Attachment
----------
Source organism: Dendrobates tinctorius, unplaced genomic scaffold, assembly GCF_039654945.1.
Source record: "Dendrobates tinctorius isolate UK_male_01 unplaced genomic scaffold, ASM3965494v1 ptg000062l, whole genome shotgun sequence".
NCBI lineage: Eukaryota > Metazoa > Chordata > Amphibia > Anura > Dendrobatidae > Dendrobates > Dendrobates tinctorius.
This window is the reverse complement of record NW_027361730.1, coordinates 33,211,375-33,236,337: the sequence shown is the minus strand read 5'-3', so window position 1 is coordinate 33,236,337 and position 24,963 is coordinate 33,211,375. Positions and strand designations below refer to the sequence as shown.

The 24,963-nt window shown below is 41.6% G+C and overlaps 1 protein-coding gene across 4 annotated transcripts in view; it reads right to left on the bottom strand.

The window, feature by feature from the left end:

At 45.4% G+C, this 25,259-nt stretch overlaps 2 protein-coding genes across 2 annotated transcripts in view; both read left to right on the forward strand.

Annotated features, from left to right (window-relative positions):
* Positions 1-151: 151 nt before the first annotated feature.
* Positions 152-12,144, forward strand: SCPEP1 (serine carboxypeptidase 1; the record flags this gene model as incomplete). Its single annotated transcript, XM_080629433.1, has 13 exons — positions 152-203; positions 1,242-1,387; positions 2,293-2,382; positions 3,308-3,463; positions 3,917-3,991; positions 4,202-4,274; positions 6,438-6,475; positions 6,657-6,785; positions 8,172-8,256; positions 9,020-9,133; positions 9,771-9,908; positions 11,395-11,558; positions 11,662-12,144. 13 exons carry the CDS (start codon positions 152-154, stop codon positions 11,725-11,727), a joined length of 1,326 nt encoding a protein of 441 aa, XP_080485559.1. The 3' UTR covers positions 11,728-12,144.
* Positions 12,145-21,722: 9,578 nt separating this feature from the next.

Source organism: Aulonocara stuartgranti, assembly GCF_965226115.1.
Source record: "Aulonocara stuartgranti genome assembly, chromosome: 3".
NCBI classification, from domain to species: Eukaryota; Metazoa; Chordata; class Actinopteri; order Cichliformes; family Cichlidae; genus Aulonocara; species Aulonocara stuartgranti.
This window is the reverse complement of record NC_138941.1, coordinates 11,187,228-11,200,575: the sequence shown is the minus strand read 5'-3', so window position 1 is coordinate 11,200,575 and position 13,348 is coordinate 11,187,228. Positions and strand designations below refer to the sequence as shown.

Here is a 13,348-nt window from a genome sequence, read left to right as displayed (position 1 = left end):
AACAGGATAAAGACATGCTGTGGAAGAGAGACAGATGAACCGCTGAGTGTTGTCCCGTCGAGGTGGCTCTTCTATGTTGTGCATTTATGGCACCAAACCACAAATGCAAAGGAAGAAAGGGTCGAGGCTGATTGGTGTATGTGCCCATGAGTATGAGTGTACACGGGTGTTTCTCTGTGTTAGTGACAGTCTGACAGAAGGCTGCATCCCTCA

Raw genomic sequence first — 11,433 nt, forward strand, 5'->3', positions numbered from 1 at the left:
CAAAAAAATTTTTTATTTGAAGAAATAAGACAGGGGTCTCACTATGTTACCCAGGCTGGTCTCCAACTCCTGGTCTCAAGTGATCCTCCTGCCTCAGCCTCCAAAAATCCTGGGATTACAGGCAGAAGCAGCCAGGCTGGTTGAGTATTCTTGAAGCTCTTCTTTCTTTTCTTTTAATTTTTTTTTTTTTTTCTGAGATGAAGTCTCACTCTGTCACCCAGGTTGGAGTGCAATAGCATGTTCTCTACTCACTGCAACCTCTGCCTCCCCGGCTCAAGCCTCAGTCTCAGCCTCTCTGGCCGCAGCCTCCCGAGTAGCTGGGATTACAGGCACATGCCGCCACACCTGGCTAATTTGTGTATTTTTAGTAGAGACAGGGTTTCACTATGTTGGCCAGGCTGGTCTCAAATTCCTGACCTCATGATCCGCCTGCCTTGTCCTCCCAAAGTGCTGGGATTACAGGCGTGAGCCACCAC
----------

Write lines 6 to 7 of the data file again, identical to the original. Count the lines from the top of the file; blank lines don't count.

The window, feature by feature from the left end:

At 45.4% G+C, this 25,259-nt stretch overlaps 2 protein-coding genes across 2 annotated transcripts in view; both read left to right on the forward strand.